Moving Through Space and Time

General Flow

Games (using the CQ StoryHammer role-playing game system) are played in a series of scenes facilitated by the Narrator. The Narrator sets up a scene by explaining the sights, sounds, characters, and actions that the protagonist(s) would naturally perceive. Control is passed to the Lead(s) who decide how the protagonists will proceed through the scene. Based on the protagonists’ actions, the Narrator explains how the story changes and leads them into the next scene.

Scene Facilitation typically flows in this cycle:

  1. Establish the Scene
  2. Navigate the Conflict
  3. Resolve the Scene

Time, Space, and Measurement in StoryHammer

As a narrative unfolds, time is often stretched or squashed to keep the plot moving. It would be rather dull if it didn’t. Imagine how boring a novel might be if each scene included every moment, explaining in great detail the nothingness that happens. As the protagonist sleeps, for instance, paragraphs might go on and on to explain how he didn’t move or didn’t wake. It might be humorous at first, but reading the same thing page after page with no change in plot would quickly become tiresome. To mitigate this problem, time needs to be inconsistent when telling a story. Instead of pages of pages of “the detective slumbers without stirring, again”; one sentence could say “The man slept through the night without incident”.

Likewise, time is stretched and squashed in a game using the CQ StoryHammer role-playing game system. A story might feature a scene about a several-minute conversation and then the next scene skips a few hours, bypassing events that are unimportant to the plot. During some scenes where the protagonists are trying to overcome an obstacle, time is tracked more meticulously to focus to the logistics of the event. StoryHammer has specific rules for these types of scenes which are referred to as conflict.

StoryHammer games rely on players’ imaginations. As such, tracking the passage of time or visualizing space and dimension may be difficult to convey and keep consistent. The following sections introduce key concepts regarding the navigation of time, space, and dimension within StoryHammer.

Macro Time in StoryHammer

Units of time in StoryHammer are somewhat abstract. Rather than measuring time by seconds or minutes, time is based off of events. These measurements are like containers that can stretch and shrink to fit the number or mass of the events within. A story contains one or more acts. An act contains one or more scene(s).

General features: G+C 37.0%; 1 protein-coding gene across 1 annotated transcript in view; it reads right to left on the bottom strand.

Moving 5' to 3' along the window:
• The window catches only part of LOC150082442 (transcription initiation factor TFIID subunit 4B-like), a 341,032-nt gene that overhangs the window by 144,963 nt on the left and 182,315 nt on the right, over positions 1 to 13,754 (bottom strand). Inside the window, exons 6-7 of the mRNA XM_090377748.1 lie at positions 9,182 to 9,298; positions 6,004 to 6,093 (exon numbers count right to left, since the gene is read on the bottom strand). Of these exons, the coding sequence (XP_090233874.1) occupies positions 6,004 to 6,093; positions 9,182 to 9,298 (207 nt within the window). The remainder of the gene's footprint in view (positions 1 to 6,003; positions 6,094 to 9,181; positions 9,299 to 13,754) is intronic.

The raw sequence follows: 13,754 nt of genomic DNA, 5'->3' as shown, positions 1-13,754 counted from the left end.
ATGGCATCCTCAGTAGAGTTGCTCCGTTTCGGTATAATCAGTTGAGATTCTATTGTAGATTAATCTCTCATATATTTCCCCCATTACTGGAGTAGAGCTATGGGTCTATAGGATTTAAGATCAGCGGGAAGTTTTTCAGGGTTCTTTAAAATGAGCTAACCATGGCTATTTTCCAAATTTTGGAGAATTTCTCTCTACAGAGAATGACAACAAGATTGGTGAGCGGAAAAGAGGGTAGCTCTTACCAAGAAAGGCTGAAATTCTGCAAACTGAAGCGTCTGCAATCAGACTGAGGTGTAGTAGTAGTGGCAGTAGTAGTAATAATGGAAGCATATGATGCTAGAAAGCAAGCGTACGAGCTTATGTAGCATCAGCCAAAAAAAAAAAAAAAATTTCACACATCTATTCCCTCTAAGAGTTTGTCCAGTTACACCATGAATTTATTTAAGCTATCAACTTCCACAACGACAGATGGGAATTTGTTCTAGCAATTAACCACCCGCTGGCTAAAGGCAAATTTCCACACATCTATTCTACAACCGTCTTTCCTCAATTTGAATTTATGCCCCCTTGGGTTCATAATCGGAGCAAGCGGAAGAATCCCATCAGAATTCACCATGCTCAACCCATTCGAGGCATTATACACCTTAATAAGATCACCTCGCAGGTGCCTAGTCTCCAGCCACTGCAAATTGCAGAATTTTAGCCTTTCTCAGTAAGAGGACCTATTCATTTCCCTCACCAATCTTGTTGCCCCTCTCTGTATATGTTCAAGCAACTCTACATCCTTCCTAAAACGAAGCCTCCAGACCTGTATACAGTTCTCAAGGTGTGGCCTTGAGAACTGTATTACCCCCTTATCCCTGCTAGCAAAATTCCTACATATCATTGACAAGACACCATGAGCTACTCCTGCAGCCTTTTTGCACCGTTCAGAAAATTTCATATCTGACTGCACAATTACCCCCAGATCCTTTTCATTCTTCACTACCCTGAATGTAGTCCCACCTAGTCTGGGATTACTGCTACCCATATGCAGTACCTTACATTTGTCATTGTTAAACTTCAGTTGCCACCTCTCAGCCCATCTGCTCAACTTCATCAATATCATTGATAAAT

The Scene

The base unit for measuring time is the scene. A scene serves as a container for one or more continuous events within the story and has a distinct setup and resolution. Scenes are sequential and form the building blocks of the game. There are several types of scenes and each can vary in length or size but each scene tends to have a description, setting, and a resolution. In game terms, conflict (including combat) will happen within a scene.

The Act

An act is a unit of time that contains one or more scenes. Acts vary in size but their purpose is to resolve one movement or objective of the story. In game terms, an act should take one gaming session to complete (or 2 – 3 hours).

The Story

In CQ StoryHammer, a story refers to the adventure that the players are trying to complete.

Traits of a story:

  • Has a beginning and an end
  • Has an overarching theme
  • May have multiple objectives
  • May take multiple game sessions in order to finish
  • Is made up of one or more acts.
  • The protagonists seldom change throughout the story.

Stories are referred to as “campaigns” in other role-playing game systems.

Micro Time in StoryHammer

Often, time needs to be more concrete in StoryHammer. Particularly during conflict when multiple characters or a time-sensitive objective is involved. During these events, time tracking becomes more nuanced. A scene may contain conflict which may be broken down into a series of rounds. Each round is broken down into speed stage(s).

The Round

A round is a unit of time that represents about 5 – 7 seconds within the story’s world. Rounds only come into play during conflict. During a round, every active character gets a chance to perform an action, which are typically resolved during one of the round’s speed stage(s).

The Speed Stage

Each round is split up into speed stages. Every action a character performs is assigned a speed – which is resolved during one of the designated speed stages. Generally, quick actions are resolved during the quick stage, regular actions are resolved during the regular stage, and slow actions are resolved during the slow stage.  This is explained in more detail in the Ordering Actions section.